I am not a big fan of survival horror games. I frighten easily, and hate the feeling when you know there’s a zombie just waiting somewhere down the hall, but you don’t know where and when it will strike. It almost killed me when those zombie dogs jumped through the window in Resident Evil. I also hate the fact that you can’t kill everything. I prefer cleaning out enemies in a room before moving on, but in many survival horror games, this is not smart, or even possible. With all that said, I guess it is fortunate that I gave Eternal Darkness: Sanity‘s Requiem a shot, because it isn’t a normal survival horror game at all.
Eternal Darkness is something of a hybrid between survival horror and adventure. It’s less about the jump-scares and more about a lingering sense of creepy psychological dread. And while there are guns and a somewhat limited supply of ammo that you can use to finish off zombies and horrors, there are also swords and magic spells to fall back on.
Perhaps the strongest single aspect of Eternal Darkness is its plot and the way that the story is told. It begins when Alex Roivas learns that her grandfather has been killed in a rather…grisly manner. She travels to her family estate, determined to find some clue as to who or what killed her grandfather. Once there, she discovers the Tome of Darkness, and from that point, the real game begins. The player learns of an ancient evil that has been trying to take over the earth and enslave (or eat!) all of humanity since who knows when. Three Ancient Gods (Chattur’gha, representing power; Ulayoth, representing magic; and Xel’latoth, representing insanity) are all vying for control of our plane of existence, and your task in the game will be to prevent one of them (determined by the choice made early in the game) from dominating the earth and covering it in…dun dun dun…Eternal Darkness.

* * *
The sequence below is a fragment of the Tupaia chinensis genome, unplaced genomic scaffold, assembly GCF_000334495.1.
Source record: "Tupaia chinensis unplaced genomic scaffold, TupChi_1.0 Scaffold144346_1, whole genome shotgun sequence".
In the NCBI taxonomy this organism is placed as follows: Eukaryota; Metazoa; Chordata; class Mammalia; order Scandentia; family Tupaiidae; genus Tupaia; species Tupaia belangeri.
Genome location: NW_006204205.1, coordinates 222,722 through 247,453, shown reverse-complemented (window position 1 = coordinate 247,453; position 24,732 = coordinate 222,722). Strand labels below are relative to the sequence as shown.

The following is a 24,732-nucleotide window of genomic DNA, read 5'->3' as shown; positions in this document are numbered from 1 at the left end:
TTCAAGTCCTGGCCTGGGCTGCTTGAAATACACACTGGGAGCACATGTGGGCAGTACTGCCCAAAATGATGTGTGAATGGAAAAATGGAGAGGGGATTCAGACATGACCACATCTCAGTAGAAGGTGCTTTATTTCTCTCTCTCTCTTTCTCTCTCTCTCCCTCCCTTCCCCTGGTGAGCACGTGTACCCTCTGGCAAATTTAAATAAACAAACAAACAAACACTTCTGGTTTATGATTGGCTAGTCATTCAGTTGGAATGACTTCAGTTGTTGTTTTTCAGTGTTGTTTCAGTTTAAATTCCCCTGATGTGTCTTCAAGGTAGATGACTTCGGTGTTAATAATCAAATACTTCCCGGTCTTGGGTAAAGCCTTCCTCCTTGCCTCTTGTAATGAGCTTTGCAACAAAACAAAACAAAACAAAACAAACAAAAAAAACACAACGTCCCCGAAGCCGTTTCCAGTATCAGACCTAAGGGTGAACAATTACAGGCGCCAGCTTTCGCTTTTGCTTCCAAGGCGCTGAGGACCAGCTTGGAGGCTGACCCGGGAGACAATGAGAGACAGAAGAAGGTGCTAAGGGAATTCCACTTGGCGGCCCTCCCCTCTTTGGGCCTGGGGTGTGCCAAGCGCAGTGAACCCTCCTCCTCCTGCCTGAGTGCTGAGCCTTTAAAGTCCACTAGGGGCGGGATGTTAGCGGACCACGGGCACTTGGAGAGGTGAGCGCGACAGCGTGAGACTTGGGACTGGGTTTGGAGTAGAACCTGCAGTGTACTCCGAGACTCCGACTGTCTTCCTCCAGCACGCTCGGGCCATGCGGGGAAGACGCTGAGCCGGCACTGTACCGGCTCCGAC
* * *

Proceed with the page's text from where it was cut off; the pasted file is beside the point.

If the premise sounds familiar, that’s because it is. In particular, Eternal Darkness bears a striking resemblance to the story “The Call of Cthulhu” by H. P. Lovecraft. The enemies you encounter in the game clearly draw from Lovecraft’s stories as well. On another note—if you are unfamiliar with Lovecraft’s stories, and like psychological horror, give his short stories a try. “The Call of Cthulhu” is great, but my personal favorite is “At the Mountains of Madness.” Anyway, even if the story has been done before, it’s still good, and the important thing is that Eternal Darkness does it very well indeed.
The game spans centuries, and takes the form of different chapters of the Tome of Darkness. Each chapter features a different character, each with different strengths and weaknesses. For example, a firefighter might have a lot of health and be able to run long distances without tiring, whereas a fat man might have a much shorter health bar and find walking to be more comfortable. One of the neat things about the way the game plays out is that there are really only a handful of locations in which you play. As you play through the game with different characters, you will revisit the same place twice, but it is never the same. This adds continuity to what could have been a very disjointed game. It always comes back to Alex and her search for the truth.
Gameplay is simple. The combat is nothing extraordinary, but it works well. Some of the enemies are no trouble. Others can be difficult to deal with. There’s one major boss that almost drove me mad the first time I played through. But as far as ordinary enemies go, you have your zombies, which are easy enough to deal with. Once you get far enough into the game, it gets much more difficult. One moment you’re chopping a zombie to death, when suddenly it steps back, writhes a little, and out jumps a bonethief, draining half your sanity. It gets even more fun when you’re out of ammo and there are about three of them out to make you their new host. Anyway, you see my point.